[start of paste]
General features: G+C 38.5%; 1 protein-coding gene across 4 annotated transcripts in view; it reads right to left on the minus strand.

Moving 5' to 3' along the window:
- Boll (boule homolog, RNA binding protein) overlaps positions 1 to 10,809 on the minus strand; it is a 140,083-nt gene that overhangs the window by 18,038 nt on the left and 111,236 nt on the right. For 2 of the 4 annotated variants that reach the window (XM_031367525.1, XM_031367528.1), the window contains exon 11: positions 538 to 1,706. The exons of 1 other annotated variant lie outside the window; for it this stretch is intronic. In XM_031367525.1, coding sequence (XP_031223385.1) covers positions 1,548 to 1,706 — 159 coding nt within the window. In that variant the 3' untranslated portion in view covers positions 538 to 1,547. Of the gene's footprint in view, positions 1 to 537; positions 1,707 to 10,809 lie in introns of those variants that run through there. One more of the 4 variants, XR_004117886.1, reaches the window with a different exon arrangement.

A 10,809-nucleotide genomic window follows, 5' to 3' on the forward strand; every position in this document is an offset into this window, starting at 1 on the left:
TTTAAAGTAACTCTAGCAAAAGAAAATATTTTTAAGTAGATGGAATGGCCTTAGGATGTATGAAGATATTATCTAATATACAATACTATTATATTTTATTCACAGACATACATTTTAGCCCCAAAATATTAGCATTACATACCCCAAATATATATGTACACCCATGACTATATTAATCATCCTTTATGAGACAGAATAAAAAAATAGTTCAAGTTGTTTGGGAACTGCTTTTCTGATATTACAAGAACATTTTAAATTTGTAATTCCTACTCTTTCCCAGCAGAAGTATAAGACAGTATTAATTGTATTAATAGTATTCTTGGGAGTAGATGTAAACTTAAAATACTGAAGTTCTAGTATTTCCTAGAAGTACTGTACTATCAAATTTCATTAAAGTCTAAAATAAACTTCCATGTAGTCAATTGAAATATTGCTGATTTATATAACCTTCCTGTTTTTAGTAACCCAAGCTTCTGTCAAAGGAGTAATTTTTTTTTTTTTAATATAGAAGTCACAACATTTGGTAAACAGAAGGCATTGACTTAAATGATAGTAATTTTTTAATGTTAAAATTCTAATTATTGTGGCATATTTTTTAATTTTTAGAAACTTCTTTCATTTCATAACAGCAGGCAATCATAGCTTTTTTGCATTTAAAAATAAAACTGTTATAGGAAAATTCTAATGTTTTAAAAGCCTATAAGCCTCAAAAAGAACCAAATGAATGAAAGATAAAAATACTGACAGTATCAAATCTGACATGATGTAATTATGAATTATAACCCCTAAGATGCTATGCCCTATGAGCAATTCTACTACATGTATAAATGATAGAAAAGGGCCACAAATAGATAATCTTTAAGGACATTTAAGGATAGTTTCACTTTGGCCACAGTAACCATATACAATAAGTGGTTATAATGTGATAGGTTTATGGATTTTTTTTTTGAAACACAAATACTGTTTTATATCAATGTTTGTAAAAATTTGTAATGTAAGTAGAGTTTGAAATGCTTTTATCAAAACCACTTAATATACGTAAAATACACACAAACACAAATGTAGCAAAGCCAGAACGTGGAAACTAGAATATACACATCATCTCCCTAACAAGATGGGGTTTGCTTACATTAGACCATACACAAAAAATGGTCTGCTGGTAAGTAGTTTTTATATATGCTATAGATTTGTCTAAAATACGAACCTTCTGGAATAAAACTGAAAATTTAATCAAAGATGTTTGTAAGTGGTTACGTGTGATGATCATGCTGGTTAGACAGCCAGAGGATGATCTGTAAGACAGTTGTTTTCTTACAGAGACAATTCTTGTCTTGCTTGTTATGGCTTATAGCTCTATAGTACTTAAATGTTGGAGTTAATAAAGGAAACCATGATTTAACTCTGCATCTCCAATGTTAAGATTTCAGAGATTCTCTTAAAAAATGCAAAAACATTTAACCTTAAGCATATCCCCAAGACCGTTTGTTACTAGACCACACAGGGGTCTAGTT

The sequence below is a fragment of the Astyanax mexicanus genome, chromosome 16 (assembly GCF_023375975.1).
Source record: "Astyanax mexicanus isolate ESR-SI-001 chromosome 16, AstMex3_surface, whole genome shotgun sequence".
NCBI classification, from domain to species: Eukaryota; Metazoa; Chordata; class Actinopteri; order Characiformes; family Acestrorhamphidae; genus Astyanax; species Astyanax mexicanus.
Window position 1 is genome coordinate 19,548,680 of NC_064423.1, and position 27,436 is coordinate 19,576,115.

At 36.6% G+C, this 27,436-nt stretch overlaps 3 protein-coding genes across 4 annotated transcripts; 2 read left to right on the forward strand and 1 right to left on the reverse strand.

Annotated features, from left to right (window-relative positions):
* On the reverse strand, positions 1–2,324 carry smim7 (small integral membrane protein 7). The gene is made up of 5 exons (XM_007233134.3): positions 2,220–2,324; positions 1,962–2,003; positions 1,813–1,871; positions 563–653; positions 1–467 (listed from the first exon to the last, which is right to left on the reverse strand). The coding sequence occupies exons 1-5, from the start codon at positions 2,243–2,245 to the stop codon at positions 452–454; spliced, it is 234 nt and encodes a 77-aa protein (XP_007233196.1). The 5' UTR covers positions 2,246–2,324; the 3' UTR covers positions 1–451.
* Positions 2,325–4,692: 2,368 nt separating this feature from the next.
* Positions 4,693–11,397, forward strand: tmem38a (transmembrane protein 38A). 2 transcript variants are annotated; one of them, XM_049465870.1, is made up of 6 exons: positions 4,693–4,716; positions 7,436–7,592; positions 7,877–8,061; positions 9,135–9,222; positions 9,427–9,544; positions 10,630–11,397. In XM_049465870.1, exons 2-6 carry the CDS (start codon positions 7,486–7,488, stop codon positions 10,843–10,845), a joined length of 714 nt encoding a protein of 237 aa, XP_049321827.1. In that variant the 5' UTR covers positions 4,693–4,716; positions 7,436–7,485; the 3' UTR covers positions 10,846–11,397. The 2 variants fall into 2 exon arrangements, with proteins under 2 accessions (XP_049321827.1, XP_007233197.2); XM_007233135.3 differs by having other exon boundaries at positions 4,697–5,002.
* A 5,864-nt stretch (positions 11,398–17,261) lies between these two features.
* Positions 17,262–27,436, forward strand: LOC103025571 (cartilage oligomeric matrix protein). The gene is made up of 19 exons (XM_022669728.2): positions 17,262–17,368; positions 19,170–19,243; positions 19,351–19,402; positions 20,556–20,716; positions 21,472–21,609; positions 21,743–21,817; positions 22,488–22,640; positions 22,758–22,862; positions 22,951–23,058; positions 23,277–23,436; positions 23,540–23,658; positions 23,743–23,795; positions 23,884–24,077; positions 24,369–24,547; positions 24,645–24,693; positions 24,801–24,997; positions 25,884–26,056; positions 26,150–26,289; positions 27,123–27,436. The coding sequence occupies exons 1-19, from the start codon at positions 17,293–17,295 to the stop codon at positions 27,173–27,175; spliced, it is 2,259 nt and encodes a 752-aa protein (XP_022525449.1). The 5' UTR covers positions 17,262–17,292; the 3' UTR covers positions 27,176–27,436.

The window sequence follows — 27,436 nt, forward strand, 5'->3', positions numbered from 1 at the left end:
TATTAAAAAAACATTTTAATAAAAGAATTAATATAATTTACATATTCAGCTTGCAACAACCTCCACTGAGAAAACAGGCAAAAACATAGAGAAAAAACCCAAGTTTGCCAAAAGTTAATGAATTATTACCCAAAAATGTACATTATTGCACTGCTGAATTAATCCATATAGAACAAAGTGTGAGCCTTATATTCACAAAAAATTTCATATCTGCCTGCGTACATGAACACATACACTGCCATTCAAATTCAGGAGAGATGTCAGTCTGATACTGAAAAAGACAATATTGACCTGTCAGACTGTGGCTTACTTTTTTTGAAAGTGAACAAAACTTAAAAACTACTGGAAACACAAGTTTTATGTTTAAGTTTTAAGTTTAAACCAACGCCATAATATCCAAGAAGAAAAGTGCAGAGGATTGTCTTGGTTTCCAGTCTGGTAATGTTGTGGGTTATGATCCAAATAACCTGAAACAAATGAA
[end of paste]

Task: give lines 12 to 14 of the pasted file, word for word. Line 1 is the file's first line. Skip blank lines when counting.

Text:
* On the reverse strand, positions 1–2,324 carry smim7 (small integral membrane protein 7). The gene is made up of 5 exons (XM_007233134.3): positions 2,220–2,324; positions 1,962–2,003; positions 1,813–1,871; positions 563–653; positions 1–467 (listed from the first exon to the last, which is right to left on the reverse strand). The coding sequence occupies exons 1-5, from the start codon at positions 2,243–2,245 to the stop codon at positions 452–454; spliced, it is 234 nt and encodes a 77-aa protein (XP_007233196.1). The 5' UTR covers positions 2,246–2,324; the 3' UTR covers positions 1–451.
* Positions 2,325–4,692: 2,368 nt separating this feature from the next.
* Positions 4,693–11,397, forward strand: tmem38a (transmembrane protein 38A). 2 transcript variants are annotated; one of them, XM_049465870.1, is made up of 6 exons: positions 4,693–4,716; positions 7,436–7,592; positions 7,877–8,061; positions 9,135–9,222; positions 9,427–9,544; positions 10,630–11,397. In XM_049465870.1, exons 2-6 carry the CDS (start codon positions 7,486–7,488, stop codon positions 10,843–10,845), a joined length of 714 nt encoding a protein of 237 aa, XP_049321827.1. In that variant the 5' UTR covers positions 4,693–4,716; positions 7,436–7,485; the 3' UTR covers positions 10,846–11,397. The 2 variants fall into 2 exon arrangements, with proteins under 2 accessions (XP_049321827.1, XP_007233197.2); XM_007233135.3 differs by having other exon boundaries at positions 4,697–5,002.